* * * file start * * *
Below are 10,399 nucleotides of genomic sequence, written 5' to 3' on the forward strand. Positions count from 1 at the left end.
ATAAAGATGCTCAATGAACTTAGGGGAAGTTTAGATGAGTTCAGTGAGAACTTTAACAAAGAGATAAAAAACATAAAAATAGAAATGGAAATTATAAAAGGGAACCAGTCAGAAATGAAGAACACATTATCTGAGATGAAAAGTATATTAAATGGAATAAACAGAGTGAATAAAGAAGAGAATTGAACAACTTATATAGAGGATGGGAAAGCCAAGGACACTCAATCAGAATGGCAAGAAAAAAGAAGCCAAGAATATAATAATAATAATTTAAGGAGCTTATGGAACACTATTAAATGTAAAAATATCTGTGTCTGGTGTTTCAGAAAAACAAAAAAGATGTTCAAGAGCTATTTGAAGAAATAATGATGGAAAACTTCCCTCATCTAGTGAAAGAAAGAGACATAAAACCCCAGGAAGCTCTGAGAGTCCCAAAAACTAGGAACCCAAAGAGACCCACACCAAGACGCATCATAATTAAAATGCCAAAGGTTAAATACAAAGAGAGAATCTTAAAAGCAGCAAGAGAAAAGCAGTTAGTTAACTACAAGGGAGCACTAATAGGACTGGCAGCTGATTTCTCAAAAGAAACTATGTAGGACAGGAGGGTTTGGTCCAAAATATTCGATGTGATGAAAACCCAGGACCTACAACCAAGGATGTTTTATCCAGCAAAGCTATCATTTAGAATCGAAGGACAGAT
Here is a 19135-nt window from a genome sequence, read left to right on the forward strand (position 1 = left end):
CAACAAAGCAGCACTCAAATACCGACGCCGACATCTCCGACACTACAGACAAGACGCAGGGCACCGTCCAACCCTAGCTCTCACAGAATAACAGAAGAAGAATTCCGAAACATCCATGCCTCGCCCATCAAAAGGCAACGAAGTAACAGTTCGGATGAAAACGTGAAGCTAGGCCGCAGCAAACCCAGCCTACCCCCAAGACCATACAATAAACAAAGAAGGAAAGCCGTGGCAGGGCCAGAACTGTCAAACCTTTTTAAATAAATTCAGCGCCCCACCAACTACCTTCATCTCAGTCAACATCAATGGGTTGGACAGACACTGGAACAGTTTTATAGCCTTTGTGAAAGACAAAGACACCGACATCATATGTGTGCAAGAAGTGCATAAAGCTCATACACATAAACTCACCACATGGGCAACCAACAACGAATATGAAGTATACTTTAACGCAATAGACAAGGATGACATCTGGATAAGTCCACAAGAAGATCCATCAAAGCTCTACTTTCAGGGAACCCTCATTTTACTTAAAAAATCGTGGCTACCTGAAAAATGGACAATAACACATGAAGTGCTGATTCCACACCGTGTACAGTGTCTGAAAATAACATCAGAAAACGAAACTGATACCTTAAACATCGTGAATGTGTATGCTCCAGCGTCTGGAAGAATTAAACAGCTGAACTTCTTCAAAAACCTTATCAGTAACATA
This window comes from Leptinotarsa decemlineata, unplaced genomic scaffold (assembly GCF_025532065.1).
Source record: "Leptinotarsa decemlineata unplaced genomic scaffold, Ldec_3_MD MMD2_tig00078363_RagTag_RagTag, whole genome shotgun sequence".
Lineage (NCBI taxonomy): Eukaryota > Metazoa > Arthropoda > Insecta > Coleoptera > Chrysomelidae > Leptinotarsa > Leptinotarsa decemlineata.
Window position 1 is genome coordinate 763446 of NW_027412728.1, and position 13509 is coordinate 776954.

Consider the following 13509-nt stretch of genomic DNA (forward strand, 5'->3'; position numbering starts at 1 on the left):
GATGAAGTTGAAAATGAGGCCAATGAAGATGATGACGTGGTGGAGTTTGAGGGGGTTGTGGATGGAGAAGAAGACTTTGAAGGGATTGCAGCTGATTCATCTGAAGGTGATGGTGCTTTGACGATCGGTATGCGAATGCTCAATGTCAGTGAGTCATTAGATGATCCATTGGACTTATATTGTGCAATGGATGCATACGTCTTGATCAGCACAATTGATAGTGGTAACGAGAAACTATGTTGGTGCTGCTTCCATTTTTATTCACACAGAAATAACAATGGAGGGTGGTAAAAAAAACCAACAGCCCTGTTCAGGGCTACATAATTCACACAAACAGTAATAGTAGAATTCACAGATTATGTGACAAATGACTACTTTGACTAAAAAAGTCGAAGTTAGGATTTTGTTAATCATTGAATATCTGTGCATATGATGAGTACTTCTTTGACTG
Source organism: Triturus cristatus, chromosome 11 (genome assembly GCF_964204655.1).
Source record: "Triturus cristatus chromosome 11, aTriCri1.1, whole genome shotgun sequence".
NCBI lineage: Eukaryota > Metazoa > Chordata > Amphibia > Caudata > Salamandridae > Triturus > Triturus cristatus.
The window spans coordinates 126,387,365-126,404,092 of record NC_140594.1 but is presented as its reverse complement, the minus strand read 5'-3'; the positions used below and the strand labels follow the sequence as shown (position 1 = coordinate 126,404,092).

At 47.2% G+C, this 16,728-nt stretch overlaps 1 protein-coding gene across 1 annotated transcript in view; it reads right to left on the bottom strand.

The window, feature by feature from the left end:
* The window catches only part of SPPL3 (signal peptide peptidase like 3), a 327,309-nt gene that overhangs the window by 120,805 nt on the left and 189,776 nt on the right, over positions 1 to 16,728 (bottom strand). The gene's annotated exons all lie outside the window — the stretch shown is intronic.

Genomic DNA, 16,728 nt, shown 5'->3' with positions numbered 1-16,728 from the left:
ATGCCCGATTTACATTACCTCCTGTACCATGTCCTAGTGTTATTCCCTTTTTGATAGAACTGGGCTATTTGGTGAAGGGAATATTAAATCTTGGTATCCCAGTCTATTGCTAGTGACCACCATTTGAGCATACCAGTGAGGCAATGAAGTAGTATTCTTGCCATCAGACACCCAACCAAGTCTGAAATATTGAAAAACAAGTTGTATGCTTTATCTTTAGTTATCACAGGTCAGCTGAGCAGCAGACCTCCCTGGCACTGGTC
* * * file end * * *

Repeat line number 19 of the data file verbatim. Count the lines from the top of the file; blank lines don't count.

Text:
ATGCCCGATTTACATTACCTCCTGTACCATGTCCTAGTGTTATTCCCTTTTTGATAGAACTGGGCTATTTGGTGAAGGGAATATTAAATCTTGGTATCCCAGTCTATTGCTAGTGACCACCATTTGAGCATACCAGTGAGGCAATGAAGTAGTATTCTTGCCATCAGACACCCAACCAAGTCTGAAATATTGAAAAACAAGTTGTATGCTTTATCTTTAGTTATCACAGGTCAGCTGAGCAGCAGACCTCCCTGGCACTGGTC